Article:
Friday, 17 July 2015

080 The Time Meddler Episode 3: A Battle of Wits

EPISODE: The Time Meddler Episode 3: A Battle of Wits
TRANSMITTED: Saturday 17 July 1965
WRITER: Dennis Spooner
DIRECTOR: Douglas Camfield
PRODUCER: Verity Lambert
RATINGS: 7.7 million viewers
FORMAT: DVD: Doctor Who - The Time Meddler

"What is it you're doing here? What are you up to?"

The Monk finds the wounded villagers somewhere to lie down. In the cell Vicki & Steven discover a secret passage and figure the Doctor must have used it to escape. The Monk finds his captive gone but is called back to the villagers. The Doctor is in the village where Edith has told him where his friends have gone and about the Viking visitors. Steven and Vicki emerge from the tunnel and seek the Doctor. The Monk treats villager Eldred with penicillin for his wounds and pumps him for information on the Vikings who tells them the main fleet is probably two days away. There are two Vikings left in the woods, Sven & Ulf. They decide to assault the monastery and hold the monks hostage. The Monk ticks another thing off his to do list before plotting on a map he has laid out on the altar. Knocking on the door makes him hide the papers, and answering he is grabbed by the Doctor who makes the Monk think he is being held at gunpoint. Steven & Vicki arrive at the cliff discovering the tide has come in burying the Tardis. Steven discovers a bazooka set up on the cliff. They head back towards the monastery, where the Doctor & Monk are arguing as the Vikings hammer at the door. When they answer it the Doctor is overcome as the Monk slips away to overpower Ulf while the Doctor knocks Sven out. The Monk goes to the village and gets the villagers to set beacons on the cliff tops. The Doctor captures him on his return and asks him what the fires are for.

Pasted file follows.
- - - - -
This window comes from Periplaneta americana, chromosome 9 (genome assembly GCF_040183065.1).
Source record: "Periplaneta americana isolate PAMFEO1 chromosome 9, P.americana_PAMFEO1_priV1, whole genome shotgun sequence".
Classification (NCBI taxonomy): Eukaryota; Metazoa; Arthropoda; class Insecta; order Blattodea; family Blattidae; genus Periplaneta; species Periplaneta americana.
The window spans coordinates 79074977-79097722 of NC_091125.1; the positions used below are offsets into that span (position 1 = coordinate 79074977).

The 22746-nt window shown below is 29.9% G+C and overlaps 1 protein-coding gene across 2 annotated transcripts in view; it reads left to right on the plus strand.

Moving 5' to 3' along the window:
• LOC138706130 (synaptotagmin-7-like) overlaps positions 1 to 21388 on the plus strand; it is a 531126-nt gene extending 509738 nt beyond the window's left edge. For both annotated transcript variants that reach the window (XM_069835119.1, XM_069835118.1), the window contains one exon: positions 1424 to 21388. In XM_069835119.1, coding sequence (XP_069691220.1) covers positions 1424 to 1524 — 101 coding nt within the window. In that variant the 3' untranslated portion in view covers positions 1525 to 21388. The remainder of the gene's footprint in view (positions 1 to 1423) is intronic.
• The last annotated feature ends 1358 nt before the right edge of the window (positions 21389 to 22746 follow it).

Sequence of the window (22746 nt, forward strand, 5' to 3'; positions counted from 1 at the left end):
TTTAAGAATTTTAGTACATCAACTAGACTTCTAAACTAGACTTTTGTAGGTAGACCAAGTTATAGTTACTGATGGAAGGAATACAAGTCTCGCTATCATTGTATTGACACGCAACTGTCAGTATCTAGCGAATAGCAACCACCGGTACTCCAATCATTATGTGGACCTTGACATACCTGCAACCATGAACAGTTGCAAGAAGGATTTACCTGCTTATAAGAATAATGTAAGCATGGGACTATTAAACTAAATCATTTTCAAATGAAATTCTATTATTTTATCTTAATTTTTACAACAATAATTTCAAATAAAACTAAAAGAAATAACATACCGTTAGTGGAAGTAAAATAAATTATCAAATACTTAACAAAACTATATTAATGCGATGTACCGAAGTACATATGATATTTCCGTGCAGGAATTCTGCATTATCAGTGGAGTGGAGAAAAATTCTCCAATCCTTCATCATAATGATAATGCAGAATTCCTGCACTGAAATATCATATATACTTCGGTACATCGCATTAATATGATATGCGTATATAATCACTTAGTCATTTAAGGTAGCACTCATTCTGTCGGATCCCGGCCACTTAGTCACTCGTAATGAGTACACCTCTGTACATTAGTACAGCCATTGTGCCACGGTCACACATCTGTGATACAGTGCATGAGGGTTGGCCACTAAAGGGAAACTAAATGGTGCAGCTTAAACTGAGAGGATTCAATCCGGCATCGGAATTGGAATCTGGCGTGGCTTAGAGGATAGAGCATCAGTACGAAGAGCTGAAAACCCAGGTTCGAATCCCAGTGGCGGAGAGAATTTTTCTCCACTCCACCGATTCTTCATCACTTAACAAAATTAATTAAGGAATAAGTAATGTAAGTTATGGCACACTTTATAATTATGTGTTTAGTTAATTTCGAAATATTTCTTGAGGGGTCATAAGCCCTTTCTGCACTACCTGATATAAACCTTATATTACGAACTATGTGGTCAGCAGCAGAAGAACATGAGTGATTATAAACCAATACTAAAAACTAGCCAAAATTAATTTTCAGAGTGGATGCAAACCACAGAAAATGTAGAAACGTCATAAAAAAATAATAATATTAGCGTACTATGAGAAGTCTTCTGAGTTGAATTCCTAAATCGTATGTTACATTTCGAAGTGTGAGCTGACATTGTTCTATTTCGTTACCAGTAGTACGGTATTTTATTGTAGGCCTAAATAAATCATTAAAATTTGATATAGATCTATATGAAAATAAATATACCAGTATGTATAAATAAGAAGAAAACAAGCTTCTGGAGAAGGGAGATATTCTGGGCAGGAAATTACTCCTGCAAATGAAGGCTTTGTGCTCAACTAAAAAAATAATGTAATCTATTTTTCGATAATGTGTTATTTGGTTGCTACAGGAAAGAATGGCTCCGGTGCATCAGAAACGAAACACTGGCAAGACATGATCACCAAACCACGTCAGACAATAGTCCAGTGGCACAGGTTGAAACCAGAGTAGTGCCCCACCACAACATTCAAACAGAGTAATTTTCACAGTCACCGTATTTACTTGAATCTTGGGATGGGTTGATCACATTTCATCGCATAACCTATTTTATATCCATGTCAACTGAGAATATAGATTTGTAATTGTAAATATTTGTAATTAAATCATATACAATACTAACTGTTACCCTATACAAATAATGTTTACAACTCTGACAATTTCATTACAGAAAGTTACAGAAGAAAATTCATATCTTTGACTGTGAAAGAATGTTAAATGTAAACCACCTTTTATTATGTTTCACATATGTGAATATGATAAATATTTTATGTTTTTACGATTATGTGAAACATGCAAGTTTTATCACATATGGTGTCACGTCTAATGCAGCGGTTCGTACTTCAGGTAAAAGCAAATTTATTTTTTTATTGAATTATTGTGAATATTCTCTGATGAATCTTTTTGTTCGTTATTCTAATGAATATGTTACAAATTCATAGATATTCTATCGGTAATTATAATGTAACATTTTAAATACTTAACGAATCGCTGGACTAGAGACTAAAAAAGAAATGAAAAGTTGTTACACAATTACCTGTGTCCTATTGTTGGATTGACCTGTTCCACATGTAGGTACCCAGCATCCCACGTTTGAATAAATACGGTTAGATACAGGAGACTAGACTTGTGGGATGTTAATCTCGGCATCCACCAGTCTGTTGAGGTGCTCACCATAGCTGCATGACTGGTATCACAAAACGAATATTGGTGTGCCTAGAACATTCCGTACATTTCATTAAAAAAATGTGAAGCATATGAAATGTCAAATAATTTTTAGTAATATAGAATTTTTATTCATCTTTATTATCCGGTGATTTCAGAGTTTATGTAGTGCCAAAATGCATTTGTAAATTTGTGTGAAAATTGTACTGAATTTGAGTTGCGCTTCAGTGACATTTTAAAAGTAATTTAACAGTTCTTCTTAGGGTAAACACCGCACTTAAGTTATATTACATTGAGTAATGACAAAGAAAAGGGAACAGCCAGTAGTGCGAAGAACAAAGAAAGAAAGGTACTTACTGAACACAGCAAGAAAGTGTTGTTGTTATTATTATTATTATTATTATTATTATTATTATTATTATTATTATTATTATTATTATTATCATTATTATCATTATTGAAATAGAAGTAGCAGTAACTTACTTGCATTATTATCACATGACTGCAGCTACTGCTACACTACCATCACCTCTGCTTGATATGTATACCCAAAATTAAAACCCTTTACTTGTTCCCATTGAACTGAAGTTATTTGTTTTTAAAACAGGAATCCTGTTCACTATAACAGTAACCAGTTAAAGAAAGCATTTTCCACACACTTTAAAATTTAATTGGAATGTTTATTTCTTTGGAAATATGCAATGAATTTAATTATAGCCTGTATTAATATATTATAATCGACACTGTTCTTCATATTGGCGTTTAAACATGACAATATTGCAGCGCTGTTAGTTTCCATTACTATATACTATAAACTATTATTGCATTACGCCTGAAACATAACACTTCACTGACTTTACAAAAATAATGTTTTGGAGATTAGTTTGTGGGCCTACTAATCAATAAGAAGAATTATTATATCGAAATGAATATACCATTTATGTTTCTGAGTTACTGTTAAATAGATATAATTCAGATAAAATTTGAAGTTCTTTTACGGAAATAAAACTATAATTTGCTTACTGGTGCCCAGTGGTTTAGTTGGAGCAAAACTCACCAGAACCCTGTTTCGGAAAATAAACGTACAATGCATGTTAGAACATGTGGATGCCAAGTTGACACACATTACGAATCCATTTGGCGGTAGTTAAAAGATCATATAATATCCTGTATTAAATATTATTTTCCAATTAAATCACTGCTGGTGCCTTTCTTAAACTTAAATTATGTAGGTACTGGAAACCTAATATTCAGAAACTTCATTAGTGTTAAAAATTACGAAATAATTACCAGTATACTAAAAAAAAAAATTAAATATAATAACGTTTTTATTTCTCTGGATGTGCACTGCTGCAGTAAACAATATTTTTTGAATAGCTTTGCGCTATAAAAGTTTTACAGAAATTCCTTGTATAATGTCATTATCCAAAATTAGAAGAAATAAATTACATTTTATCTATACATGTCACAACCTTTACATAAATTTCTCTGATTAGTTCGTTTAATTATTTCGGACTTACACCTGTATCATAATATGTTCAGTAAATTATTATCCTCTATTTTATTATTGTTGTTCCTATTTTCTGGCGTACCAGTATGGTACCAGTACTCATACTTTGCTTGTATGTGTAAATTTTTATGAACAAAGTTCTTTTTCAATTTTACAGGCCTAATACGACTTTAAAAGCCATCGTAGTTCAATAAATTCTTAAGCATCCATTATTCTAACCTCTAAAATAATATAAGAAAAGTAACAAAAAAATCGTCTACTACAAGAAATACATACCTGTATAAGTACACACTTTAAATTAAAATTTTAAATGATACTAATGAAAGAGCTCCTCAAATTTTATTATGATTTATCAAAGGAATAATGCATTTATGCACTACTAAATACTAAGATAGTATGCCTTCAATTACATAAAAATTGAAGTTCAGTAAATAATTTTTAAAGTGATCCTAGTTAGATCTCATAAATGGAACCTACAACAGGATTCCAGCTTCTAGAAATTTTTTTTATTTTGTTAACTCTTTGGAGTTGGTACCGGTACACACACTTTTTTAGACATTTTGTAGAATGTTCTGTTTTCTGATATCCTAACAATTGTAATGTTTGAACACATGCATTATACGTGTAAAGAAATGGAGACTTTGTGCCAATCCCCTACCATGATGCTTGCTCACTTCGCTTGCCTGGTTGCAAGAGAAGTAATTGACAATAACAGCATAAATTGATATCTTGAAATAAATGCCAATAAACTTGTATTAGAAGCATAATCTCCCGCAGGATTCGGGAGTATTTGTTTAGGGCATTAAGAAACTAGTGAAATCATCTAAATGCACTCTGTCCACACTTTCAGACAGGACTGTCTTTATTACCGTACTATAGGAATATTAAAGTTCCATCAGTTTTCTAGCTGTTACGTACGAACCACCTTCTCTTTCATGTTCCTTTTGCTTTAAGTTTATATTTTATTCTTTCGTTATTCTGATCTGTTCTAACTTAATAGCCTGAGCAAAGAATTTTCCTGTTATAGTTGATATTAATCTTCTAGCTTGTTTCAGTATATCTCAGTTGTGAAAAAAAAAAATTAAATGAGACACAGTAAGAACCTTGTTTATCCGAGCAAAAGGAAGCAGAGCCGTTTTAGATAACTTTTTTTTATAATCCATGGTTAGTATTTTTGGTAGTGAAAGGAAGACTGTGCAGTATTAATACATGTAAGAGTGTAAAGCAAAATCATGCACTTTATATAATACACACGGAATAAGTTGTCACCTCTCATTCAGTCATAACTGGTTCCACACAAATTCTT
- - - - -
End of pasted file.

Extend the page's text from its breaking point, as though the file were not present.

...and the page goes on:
This is one of those occasions where it's necessary to look at most of the episode and then come back for the ending

Superb. Hartnell & Butterworth are fabulous opposite each other and really make the episode.

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MONK: I thought I'd seen the last of you, Doctor.

DOCTOR: Oh, did you now? Well, as it happens, I happen to be a very curious fellow. Yes, very curious. Now then, I have some questions for you and I want them answered. Continue.

The Doctor coerces the Monk into co-operations and eventually ends up dressed like him in a habit. Then both he and the Monk separately knock out Vikings with planks of wood:

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It's almost as if the story is trying to make us think that the Doctor and the Monk are similar. There's another hint to the same extent in episode 1 where the Monk is shown to be wearing a ring on his little finger just like the Doctor: